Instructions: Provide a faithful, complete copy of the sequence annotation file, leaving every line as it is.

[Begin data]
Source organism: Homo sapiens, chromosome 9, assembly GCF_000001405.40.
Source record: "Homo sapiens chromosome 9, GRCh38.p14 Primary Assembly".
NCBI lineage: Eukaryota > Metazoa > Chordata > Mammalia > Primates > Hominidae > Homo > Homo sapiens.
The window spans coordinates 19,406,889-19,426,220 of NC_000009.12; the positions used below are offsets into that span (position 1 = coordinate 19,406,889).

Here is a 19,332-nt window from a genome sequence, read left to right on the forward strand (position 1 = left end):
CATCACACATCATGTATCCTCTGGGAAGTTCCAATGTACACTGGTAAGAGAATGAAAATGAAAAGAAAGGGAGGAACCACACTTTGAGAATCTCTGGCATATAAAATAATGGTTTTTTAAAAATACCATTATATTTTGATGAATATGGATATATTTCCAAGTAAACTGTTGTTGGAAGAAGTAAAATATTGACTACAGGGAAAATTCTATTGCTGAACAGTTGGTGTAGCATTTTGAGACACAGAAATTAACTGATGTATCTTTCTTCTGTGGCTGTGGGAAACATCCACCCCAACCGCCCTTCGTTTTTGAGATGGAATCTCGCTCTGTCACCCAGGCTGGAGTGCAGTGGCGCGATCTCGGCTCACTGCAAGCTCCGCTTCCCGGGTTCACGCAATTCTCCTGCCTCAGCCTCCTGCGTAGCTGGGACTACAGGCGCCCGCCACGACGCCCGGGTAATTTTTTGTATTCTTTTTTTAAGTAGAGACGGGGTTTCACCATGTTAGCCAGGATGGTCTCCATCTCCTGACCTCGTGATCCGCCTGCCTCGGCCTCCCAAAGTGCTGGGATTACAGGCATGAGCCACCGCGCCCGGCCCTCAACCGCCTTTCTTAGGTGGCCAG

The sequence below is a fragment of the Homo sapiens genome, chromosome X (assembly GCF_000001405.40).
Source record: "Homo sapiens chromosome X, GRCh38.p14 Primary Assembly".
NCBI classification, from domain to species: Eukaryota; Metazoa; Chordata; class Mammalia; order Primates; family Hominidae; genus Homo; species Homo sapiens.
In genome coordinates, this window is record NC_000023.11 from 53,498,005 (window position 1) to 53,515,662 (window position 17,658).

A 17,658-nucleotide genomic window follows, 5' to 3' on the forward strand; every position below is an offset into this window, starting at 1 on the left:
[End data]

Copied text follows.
Source organism: Homo sapiens, chromosome 9, assembly GCF_000001405.40.
Source record: "Homo sapiens chromosome 9, GRCh38.p14 Primary Assembly".
NCBI lineage: Eukaryota > Metazoa > Chordata > Mammalia > Primates > Hominidae > Homo > Homo sapiens.
The window spans coordinates 19,406,889-19,426,220 of NC_000009.12; the positions used below are offsets into that span (position 1 = coordinate 19,406,889).

Here is a 19,332-nt window from a genome sequence, read left to right on the forward strand (position 1 = left end):
CATCACACATCATGTATCCTCTGGGAAGTTCCAATGTACACTGGTAAGAGAATGAAAATGAAAAGAAAGGGAGGAACCACACTTTGAGAATCTCTGGCATATAAAATAATGGTTTTTTAAAAATACCATTATATTTTGATGAATATGGATATATTTCCAAGTAAACTGTTGTTGGAAGAAGTAAAATATTGACTACAGGGAAAATTCTATTGCTGAACAGTTGGTGTAGCATTTTGAGACACAGAAATTAACTGATGTATCTTTCTTCTGTGGCTGTGGGAAACATCCACCCCAACCGCCCTTCGTTTTTGAGATGGAATCTCGCTCTGTCACCCAGGCTGGAGTGCAGTGGCGCGATCTCGGCTCACTGCAAGCTCCGCTTCCCGGGTTCACGCAATTCTCCTGCCTCAGCCTCCTGCGTAGCTGGGACTACAGGCGCCCGCCACGACGCCCGGGTAATTTTTTGTATTCTTTTTTTAAGTAGAGACGGGGTTTCACCATGTTAGCCAGGATGGTCTCCATCTCCTGACCTCGTGATCCGCCTGCCTCGGCCTCCCAAAGTGCTGGGATTACAGGCATGAGCCACCGCGCCCGGCCCTCAACCGCCTTTCTTAGGTGGCCAG

The sequence below is a fragment of the Homo sapiens genome, chromosome X (assembly GCF_000001405.40).
Source record: "Homo sapiens chromosome X, GRCh38.p14 Primary Assembly".
NCBI classification, from domain to species: Eukaryota; Metazoa; Chordata; class Mammalia; order Primates; family Hominidae; genus Homo; species Homo sapiens.
In genome coordinates, this window is record NC_000023.11 from 53,498,005 (window position 1) to 53,515,662 (window position 17,658).

A 17,658-nucleotide genomic window follows, 5' to 3' on the forward strand; every position below is an offset into this window, starting at 1 on the left: